Agile project Planning & Scheduling Tips with Extreme Programming (XP) Practices

In classic approaches any development work must wait until all the requirements are documented, agreed, and signed off. The end-users don't get to see the product until it is largely complete But according to the new Agile Methodology, only stable plans are short term plans that are made for a single iteration. Iterative development gives you a firm foundation in each iteration that you can base your later plans around. The Customer can use this product for any purpose, whether evaluation or even release to end users. The product is visible, and given to the customer, at the end of every iteration.

Agile project Planning & Scheduling Tips (Extreme Programming Style)

  • In iterative development approach, development is organized into a series of short, fixed-length (for example, 2 weeks) mini-projects called Iterations. They are short on functionality, but should be faithful to the demands of the final product.
  • When business comes up with a list of desired features for the system then decides which features to implement in what order, as well as when and how often to produce a production release of the system keeping in mind that how much effort each story will take, and how much effort the team can produce in a given time interval.
  • Write requirements as short as possible in smaller units. In Extreme Programming(XP), requirements are called user stories. Each story can be estimated by the programmers as needing no more than a week or so of effort. Story is backed up by acceptance tests that include some of the detail. After user stories are written, the programmers estimate how long each will take to implement. If the programmers cannot come up with an estimate, either the story is too big and must be broken down or the programmers need to do a simple experiment to learn about how to implement the story.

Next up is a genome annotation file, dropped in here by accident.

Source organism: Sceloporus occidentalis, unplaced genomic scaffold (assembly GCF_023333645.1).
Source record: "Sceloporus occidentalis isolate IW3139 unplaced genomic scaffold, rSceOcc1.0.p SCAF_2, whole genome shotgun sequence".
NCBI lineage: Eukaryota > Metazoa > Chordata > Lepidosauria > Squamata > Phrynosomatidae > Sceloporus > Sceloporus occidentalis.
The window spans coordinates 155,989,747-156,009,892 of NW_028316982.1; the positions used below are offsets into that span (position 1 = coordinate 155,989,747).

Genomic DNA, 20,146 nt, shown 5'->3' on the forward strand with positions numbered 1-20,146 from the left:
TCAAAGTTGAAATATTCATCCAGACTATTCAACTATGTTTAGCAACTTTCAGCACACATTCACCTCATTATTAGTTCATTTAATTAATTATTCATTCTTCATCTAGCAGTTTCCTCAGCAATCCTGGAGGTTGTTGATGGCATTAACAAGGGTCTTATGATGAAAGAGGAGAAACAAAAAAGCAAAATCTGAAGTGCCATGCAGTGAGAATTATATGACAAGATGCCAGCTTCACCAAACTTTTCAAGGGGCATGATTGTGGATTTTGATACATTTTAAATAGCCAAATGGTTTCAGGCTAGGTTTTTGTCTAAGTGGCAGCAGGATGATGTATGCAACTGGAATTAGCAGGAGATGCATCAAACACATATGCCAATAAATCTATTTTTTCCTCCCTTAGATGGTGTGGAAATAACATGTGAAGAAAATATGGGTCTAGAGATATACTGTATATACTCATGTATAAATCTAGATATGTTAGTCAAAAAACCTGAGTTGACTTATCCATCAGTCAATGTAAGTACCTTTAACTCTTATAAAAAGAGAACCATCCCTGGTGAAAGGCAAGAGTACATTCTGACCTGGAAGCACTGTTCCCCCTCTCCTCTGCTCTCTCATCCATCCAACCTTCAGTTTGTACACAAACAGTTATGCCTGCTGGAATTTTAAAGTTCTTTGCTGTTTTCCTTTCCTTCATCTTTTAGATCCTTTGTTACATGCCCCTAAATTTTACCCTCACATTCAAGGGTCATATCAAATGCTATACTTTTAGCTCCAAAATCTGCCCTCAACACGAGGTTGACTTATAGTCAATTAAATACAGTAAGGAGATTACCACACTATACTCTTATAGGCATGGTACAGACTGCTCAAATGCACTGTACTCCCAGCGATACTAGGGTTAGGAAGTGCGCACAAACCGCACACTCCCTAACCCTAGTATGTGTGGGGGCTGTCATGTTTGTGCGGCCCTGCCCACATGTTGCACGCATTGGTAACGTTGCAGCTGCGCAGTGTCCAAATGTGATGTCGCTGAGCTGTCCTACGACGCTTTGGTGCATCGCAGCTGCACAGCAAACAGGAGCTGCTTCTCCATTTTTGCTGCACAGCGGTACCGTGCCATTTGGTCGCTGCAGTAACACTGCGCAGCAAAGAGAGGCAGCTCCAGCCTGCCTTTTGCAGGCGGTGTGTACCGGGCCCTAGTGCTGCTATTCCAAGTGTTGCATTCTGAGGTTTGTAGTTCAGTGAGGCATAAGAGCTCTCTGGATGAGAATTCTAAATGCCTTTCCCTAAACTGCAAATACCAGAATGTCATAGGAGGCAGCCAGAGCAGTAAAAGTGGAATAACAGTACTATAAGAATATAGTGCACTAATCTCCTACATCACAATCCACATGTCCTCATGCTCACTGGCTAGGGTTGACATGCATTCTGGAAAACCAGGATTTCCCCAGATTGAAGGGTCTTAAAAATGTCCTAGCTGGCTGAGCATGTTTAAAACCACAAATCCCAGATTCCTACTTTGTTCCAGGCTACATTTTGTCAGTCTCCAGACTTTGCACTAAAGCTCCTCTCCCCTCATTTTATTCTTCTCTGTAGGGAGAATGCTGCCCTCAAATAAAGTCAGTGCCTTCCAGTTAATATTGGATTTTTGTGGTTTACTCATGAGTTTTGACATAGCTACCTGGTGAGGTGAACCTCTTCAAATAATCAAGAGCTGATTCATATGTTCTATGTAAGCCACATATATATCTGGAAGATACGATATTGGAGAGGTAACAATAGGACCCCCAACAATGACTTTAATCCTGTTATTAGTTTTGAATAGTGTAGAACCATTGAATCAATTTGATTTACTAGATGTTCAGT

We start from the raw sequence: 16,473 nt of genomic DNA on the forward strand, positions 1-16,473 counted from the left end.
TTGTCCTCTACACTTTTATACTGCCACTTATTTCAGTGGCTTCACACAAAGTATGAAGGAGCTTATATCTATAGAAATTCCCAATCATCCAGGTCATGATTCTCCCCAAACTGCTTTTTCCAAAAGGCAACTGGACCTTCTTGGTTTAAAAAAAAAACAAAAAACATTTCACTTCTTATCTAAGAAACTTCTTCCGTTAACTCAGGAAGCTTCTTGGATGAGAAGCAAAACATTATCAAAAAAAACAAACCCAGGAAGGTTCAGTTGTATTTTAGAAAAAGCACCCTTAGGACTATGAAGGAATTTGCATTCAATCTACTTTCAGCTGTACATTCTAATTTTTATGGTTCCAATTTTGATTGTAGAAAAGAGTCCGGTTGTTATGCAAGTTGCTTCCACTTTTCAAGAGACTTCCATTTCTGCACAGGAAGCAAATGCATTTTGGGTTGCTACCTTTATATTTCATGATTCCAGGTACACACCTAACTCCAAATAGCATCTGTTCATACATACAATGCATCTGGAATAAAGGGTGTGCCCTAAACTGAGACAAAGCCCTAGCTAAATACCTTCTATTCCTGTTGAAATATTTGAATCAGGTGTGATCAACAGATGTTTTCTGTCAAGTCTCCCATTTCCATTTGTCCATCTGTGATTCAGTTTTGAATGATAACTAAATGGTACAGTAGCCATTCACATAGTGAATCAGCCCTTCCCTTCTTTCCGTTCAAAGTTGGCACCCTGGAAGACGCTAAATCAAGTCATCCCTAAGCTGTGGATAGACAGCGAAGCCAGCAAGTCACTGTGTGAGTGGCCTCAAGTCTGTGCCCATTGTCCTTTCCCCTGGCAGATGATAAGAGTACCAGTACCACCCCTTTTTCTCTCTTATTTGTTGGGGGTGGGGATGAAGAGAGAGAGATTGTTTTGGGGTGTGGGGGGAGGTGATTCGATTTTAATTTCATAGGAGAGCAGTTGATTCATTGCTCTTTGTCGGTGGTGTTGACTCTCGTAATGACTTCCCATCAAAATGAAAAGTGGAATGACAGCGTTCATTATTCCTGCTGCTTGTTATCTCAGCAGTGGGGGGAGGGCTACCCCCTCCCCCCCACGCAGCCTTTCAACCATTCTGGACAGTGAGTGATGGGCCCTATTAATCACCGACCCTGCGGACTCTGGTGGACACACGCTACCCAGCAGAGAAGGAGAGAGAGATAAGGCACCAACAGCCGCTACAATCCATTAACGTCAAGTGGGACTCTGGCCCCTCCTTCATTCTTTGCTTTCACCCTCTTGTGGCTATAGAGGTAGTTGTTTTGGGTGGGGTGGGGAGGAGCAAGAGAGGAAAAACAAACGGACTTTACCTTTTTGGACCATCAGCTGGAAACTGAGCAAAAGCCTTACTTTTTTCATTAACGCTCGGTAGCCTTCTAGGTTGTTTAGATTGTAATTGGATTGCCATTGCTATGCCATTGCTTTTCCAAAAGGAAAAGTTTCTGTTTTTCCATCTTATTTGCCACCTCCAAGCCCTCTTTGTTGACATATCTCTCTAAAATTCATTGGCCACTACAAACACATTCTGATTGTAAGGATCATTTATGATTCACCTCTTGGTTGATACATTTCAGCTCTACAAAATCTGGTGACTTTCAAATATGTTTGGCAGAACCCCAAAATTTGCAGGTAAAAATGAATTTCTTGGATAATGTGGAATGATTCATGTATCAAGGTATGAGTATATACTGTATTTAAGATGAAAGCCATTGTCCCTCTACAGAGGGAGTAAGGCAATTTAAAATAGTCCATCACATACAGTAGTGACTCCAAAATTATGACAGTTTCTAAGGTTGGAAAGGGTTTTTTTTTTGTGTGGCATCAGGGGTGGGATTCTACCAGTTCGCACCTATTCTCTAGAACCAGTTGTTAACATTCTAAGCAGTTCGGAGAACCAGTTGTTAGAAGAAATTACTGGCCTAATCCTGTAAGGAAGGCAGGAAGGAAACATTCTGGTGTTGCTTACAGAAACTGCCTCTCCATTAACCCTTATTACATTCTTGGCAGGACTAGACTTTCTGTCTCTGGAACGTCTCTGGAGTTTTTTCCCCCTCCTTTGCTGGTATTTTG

• The people doing the work must be actively involved in planning & scheduling. They are motivated to get it right, they have skills to understand the dependencies, and they need to accept the schedule.
  • Each task should be estimated as 1, 2, or 3 programming days in duration. Tasks which are longer than 3 days should be broken down farther.
  • Meet every morning or once in a day to communicate problems, solutions, and promote team focus.
  • Set clear objectives for each iteration. Understand that a deliverable is never "finished". It only "meets the objectives of the iteration".
  • Take your iteration deadlines seriously! Track your progress during an iteration. If it looks like you will not finish all of your tasks then call another iteration planning meeting, re-estimate and remove some of the tasks.
  • The outcome of each iteration is a tested, integrated, and executable system. Each iteration includes its own requirements analysis, design, implementation, and testing activities. Continuously engage users for evaluation, feedback, and requirements.